Surviving The Sleep Regressions

I am writing this post through tired, no… exhausted, eyes because I have just come out of the 4 month sleep regression. I honestly didn’t think I would make it. That may sound extreme but 8 weeks straight of waking up every 1-2 hours at night, and only 30 minute naps during the day makes you feel like you’re going crazy. Oh, and on top of that, he cut two teeth at the same time… Yikes!

I could tell you that “it will pass“, “it’s just a phase“, “they’ll go back to sleeping better soon” but honestly, hearing these things were zero help to me. “Grab a glass of wine” helped more than anything!

I am by myself with Rhys during the week and do 90% of the night wake ups with him, so I needed solid solutions to avoid losing my mind. After months of trial and error, I am here with the tips that help me the most to survive the sleep regression.

Surviving the sleep regression | Elyse Morency | Mom and Lifestyle Blog

Start a routine.

I had always followed Rhys’ lead when it came to taking care of him. He was fed on demand, napped when he wanted (and where he wanted) and bedtime was around 9 pm but varied depending on his mood each day. That was, until he turned 3.5 months and everything went out the window. He never fell asleep on his own, he was eating 24/7 and he was no longer sleeping through the night.

I knew that this meant I’d have to get him on a routine. So I started doing the same thing every time I put him down for a nap. I’d change his diaper, swaddle him (you can see the swaddle we used here), place him in his crib with a soother, and turn on the white noise machine. After a couple of days he began to associate this with nap time. The first couple of days he fought it, but it didn’t take long before he got excited as I swaddled him and was asleep in minutes because he knew what was coming.

Just as we formed a routine for naps, we also started a routine for bedtime. We would give him a bath, put him in his pajamas and swaddle him, then give him a bottle (Read more on my favorite bottle) until he fell asleep. Not everyone agrees with feeding your baby to sleep but it was something that worked well for us so we stuck with it.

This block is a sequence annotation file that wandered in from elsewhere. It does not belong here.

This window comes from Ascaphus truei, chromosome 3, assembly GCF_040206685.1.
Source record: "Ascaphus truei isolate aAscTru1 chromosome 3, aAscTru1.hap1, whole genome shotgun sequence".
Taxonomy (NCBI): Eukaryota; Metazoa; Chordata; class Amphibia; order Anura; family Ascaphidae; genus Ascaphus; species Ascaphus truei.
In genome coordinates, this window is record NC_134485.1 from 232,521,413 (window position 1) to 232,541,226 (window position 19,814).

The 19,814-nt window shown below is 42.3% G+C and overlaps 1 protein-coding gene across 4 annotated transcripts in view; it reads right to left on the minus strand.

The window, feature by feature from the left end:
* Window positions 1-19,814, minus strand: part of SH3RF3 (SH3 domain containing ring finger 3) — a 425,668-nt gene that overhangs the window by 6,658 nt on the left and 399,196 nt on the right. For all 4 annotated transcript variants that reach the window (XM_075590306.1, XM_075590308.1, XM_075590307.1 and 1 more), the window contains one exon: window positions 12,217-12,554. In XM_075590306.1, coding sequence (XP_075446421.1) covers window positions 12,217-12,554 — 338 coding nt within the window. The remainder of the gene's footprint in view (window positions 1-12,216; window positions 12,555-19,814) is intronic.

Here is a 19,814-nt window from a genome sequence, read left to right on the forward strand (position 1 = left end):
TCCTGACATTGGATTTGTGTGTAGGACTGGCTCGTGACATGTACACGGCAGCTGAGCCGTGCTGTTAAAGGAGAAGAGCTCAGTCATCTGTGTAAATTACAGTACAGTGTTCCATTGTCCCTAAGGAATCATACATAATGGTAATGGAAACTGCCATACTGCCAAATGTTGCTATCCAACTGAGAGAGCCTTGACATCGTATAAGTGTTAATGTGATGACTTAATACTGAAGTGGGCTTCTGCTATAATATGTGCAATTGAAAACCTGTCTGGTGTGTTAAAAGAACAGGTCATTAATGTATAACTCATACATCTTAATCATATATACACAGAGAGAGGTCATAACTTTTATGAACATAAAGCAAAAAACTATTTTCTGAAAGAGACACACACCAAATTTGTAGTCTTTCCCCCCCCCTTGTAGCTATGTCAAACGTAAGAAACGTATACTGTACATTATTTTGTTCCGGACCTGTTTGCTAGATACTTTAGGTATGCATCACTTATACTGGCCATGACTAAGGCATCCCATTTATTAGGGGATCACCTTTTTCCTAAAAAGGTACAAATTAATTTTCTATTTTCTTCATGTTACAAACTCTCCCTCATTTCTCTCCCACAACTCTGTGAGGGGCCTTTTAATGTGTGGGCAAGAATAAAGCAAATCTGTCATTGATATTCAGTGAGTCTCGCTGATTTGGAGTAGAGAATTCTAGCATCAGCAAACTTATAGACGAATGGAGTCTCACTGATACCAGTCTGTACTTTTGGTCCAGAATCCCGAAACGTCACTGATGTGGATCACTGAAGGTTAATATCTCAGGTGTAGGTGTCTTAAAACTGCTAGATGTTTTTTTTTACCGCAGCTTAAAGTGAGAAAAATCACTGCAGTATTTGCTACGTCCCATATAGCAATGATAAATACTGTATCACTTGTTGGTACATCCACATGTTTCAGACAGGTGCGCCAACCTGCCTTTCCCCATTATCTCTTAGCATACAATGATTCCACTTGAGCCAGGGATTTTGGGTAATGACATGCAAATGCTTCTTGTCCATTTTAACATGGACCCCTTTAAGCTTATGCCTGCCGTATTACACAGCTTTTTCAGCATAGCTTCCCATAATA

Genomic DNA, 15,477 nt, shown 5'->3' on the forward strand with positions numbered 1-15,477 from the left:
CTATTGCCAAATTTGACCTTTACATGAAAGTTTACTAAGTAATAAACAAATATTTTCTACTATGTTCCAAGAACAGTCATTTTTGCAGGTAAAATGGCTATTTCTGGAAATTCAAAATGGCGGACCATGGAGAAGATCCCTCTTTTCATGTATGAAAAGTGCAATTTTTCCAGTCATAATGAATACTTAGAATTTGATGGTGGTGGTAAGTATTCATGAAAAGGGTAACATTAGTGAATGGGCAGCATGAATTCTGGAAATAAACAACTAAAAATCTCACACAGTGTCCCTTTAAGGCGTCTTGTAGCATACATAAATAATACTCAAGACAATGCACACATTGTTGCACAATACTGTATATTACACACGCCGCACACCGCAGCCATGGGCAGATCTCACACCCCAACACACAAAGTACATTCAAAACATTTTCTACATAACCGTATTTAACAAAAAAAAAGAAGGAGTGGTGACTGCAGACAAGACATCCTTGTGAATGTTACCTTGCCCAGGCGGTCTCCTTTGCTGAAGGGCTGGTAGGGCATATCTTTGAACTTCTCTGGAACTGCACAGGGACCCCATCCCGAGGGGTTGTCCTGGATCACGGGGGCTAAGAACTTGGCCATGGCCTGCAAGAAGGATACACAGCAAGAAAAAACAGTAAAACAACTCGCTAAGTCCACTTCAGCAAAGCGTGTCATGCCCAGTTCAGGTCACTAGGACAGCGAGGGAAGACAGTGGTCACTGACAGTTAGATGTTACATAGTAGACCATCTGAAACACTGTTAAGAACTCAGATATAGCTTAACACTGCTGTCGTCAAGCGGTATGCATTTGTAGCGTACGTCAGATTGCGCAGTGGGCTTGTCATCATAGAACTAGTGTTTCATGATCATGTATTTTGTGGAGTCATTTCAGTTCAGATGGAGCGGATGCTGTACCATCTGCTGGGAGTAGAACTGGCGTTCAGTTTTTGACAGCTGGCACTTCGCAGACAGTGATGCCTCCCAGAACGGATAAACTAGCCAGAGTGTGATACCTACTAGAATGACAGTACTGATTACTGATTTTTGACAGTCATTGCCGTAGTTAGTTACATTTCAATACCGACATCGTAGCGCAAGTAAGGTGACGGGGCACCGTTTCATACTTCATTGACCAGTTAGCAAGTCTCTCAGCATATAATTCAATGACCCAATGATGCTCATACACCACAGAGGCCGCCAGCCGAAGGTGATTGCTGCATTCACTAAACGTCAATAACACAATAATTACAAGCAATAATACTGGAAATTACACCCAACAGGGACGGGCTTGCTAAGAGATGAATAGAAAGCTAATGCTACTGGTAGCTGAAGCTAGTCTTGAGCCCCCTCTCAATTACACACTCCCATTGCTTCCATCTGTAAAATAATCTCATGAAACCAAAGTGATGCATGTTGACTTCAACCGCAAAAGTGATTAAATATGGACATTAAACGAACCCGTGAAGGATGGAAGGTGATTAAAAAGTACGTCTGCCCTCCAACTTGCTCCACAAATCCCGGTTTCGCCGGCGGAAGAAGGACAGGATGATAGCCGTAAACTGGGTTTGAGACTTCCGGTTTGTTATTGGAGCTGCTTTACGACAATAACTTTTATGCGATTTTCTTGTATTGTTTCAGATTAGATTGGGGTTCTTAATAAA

Surviving the sleep regression | Elyse Morency | Mom and Lifestyle Blog

Be aware of wake times and keep a consistent bedtime.

Once I realized we were in the sleep regression I started timing his awake time. For Rhys, 1.5 hours was the sweet spot for putting him down for a nap. Nine times out of ten he went down without a fuss and would be asleep within minutes of being put down. If I missed this window, it was game over. There are lots of resources online that will tell you how long your baby should be awake for based on their age. That mixed with some trial and error, you’ll find your own child’s sweet spot for going down for a nap. For some helpful cues, look for rubbing the eyes, slower movements, becoming fussier, and the glazed over look. Once you notice these signs, get that child to bed!

We moved his bedtime from around 9 pm to starting his routine anywhere between 6:30-7:30 pm because this meant he was almost always in bed by 7:30 pm. We knew this was a good time for us to put him to bed because he was consistently napping at this time. Once we made these changes he started sleeping significantly better. Contrary to popular belief, over tired babies don’t actually sleep better.

Surviving the Sleep Regression | Elyse Morency | Mom and Lifestyle Blog

Sleep when baby sleeps.

People told me this so many times before, and then after, I had Rhys. It took me months to realize how important this statement was. It becomes even more important when you are going through a sleep regression. Even if you are only able to close your eyes for 15 minutes, it is better then nothing. Don’t push yourself during this time. It will pass and you’ll get your life back but you need to take it easy while you get through this phase. Find a healthy balance that allows you to recoup from the lack of sleep and still feel productive in your day. Your baby needs you at your best, and that happens by taking care of yourself!

Now, let me reassure you that this will pass, it does get better, and you will get your nights back!

Everything is a phase.

Start up the coffee maker and find a good Netflix show to binge watch until things level out again.

Good luck, Mama.

Talk soon xoxo

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